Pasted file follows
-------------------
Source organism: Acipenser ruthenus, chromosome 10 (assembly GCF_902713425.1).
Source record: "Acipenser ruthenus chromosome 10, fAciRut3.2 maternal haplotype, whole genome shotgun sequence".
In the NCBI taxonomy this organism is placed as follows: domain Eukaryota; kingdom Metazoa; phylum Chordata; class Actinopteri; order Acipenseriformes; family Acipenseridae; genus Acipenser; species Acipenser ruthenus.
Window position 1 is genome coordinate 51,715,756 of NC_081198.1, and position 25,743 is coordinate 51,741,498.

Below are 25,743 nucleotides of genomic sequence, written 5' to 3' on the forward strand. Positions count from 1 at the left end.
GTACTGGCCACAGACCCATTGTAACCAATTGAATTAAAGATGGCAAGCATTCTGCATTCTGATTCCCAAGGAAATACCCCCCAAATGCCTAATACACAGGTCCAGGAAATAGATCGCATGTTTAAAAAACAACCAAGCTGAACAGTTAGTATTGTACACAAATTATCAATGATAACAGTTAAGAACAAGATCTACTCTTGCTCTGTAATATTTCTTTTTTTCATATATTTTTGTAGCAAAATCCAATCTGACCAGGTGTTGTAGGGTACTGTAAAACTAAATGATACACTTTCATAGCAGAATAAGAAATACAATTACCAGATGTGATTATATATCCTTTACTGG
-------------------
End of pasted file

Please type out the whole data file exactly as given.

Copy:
Source organism: Acipenser ruthenus, chromosome 10 (assembly GCF_902713425.1).
Source record: "Acipenser ruthenus chromosome 10, fAciRut3.2 maternal haplotype, whole genome shotgun sequence".
In the NCBI taxonomy this organism is placed as follows: domain Eukaryota; kingdom Metazoa; phylum Chordata; class Actinopteri; order Acipenseriformes; family Acipenseridae; genus Acipenser; species Acipenser ruthenus.
Window position 1 is genome coordinate 51,715,756 of NC_081198.1, and position 25,743 is coordinate 51,741,498.

Below are 25,743 nucleotides of genomic sequence, written 5' to 3' on the forward strand. Positions count from 1 at the left end.
GTACTGGCCACAGACCCATTGTAACCAATTGAATTAAAGATGGCAAGCATTCTGCATTCTGATTCCCAAGGAAATACCCCCCAAATGCCTAATACACAGGTCCAGGAAATAGATCGCATGTTTAAAAAACAACCAAGCTGAACAGTTAGTATTGTACACAAATTATCAATGATAACAGTTAAGAACAAGATCTACTCTTGCTCTGTAATATTTCTTTTTTTCATATATTTTTGTAGCAAAATCCAATCTGACCAGGTGTTGTAGGGTACTGTAAAACTAAATGATACACTTTCATAGCAGAATAAGAAATACAATTACCAGATGTGATTATATATCCTTTACTGG